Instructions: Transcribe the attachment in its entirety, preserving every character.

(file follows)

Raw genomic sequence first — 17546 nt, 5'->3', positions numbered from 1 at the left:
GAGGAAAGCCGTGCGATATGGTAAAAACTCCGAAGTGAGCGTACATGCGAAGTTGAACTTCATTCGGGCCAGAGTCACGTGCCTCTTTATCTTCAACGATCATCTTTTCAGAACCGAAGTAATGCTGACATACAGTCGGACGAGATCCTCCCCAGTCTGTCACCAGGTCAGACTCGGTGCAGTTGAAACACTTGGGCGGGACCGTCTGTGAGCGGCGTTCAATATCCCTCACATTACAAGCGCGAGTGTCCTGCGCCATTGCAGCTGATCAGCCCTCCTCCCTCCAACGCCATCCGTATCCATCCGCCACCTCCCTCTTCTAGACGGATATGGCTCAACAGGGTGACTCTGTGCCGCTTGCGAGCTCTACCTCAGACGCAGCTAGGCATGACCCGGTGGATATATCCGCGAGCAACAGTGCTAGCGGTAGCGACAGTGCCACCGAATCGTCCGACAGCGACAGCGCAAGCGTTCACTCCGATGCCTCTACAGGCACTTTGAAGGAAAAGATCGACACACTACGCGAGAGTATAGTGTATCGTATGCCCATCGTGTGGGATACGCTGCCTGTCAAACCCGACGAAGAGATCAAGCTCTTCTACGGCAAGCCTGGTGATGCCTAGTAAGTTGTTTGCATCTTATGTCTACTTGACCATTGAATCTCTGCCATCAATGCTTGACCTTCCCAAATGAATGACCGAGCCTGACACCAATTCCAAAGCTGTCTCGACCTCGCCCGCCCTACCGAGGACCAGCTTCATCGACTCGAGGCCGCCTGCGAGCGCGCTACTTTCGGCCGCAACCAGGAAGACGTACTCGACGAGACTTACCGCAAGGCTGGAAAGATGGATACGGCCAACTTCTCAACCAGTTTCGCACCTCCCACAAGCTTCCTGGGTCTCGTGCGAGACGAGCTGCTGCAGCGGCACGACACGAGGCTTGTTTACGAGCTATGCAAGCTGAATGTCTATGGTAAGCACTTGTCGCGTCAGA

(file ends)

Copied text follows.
Raw genomic sequence first — 17546 nt, 5'->3', positions numbered from 1 at the left:
GAGGAAAGCCGTGCGATATGGTAAAAACTCCGAAGTGAGCGTACATGCGAAGTTGAACTTCATTCGGGCCAGAGTCACGTGCCTCTTTATCTTCAACGATCATCTTTTCAGAACCGAAGTAATGCTGACATACAGTCGGACGAGATCCTCCCCAGTCTGTCACCAGGTCAGACTCGGTGCAGTTGAAACACTTGGGCGGGACCGTCTGTGAGCGGCGTTCAATATCCCTCACATTACAAGCGCGAGTGTCCTGCGCCATTGCAGCTGATCAGCCCTCCTCCCTCCAACGCCATCCGTATCCATCCGCCACCTCCCTCTTCTAGACGGATATGGCTCAACAGGGTGACTCTGTGCCGCTTGCGAGCTCTACCTCAGACGCAGCTAGGCATGACCCGGTGGATATATCCGCGAGCAACAGTGCTAGCGGTAGCGACAGTGCCACCGAATCGTCCGACAGCGACAGCGCAAGCGTTCACTCCGATGCCTCTACAGGCACTTTGAAGGAAAAGATCGACACACTACGCGAGAGTATAGTGTATCGTATGCCCATCGTGTGGGATACGCTGCCTGTCAAACCCGACGAAGAGATCAAGCTCTTCTACGGCAAGCCTGGTGATGCCTAGTAAGTTGTTTGCATCTTATGTCTACTTGACCATTGAATCTCTGCCATCAATGCTTGACCTTCCCAAATGAATGACCGAGCCTGACACCAATTCCAAAGCTGTCTCGACCTCGCCCGCCCTACCGAGGACCAGCTTCATCGACTCGAGGCCGCCTGCGAGCGCGCTACTTTCGGCCGCAACCAGGAAGACGTACTCGACGAGACTTACCGCAAGGCTGGAAAGATGGATACGGCCAACTTCTCAACCAGTTTCGCACCTCCCACAAGCTTCCTGGGTCTCGTGCGAGACGAGCTGCTGCAGCGGCACGACACGAGGCTTGTTTACGAGCTATGCAAGCTGAATGTCTATGGTAAGCACTTGTCGCGTCAGA